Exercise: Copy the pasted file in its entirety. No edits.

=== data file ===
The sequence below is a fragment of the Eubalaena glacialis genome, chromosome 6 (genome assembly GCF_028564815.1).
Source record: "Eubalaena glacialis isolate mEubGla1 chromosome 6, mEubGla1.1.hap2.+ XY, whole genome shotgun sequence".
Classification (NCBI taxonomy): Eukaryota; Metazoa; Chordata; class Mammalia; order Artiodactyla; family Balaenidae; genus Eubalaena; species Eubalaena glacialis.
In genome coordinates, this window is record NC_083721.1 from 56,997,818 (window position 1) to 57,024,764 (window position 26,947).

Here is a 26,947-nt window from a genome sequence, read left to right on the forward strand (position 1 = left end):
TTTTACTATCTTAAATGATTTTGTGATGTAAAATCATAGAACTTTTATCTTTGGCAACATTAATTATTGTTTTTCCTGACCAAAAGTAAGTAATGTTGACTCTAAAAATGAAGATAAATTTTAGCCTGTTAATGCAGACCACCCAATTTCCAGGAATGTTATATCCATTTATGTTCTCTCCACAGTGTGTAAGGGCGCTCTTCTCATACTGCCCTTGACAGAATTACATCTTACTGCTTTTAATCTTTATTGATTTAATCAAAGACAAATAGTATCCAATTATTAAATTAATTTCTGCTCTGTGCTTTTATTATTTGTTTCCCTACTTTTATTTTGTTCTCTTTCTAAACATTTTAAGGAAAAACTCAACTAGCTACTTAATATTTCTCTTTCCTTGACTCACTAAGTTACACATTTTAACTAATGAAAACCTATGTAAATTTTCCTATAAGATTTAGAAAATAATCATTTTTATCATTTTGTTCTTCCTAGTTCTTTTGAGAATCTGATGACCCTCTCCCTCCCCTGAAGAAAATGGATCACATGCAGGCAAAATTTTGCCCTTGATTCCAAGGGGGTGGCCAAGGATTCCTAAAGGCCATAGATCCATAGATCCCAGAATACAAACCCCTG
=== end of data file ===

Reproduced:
The sequence below is a fragment of the Eubalaena glacialis genome, chromosome 6 (genome assembly GCF_028564815.1).
Source record: "Eubalaena glacialis isolate mEubGla1 chromosome 6, mEubGla1.1.hap2.+ XY, whole genome shotgun sequence".
Classification (NCBI taxonomy): Eukaryota; Metazoa; Chordata; class Mammalia; order Artiodactyla; family Balaenidae; genus Eubalaena; species Eubalaena glacialis.
In genome coordinates, this window is record NC_083721.1 from 56,997,818 (window position 1) to 57,024,764 (window position 26,947).

Here is a 26,947-nt window from a genome sequence, read left to right on the forward strand (position 1 = left end):
TTTTACTATCTTAAATGATTTTGTGATGTAAAATCATAGAACTTTTATCTTTGGCAACATTAATTATTGTTTTTCCTGACCAAAAGTAAGTAATGTTGACTCTAAAAATGAAGATAAATTTTAGCCTGTTAATGCAGACCACCCAATTTCCAGGAATGTTATATCCATTTATGTTCTCTCCACAGTGTGTAAGGGCGCTCTTCTCATACTGCCCTTGACAGAATTACATCTTACTGCTTTTAATCTTTATTGATTTAATCAAAGACAAATAGTATCCAATTATTAAATTAATTTCTGCTCTGTGCTTTTATTATTTGTTTCCCTACTTTTATTTTGTTCTCTTTCTAAACATTTTAAGGAAAAACTCAACTAGCTACTTAATATTTCTCTTTCCTTGACTCACTAAGTTACACATTTTAACTAATGAAAACCTATGTAAATTTTCCTATAAGATTTAGAAAATAATCATTTTTATCATTTTGTTCTTCCTAGTTCTTTTGAGAATCTGATGACCCTCTCCCTCCCCTGAAGAAAATGGATCACATGCAGGCAAAATTTTGCCCTTGATTCCAAGGGGGTGGCCAAGGATTCCTAAAGGCCATAGATCCATAGATCCCAGAATACAAACCCCTG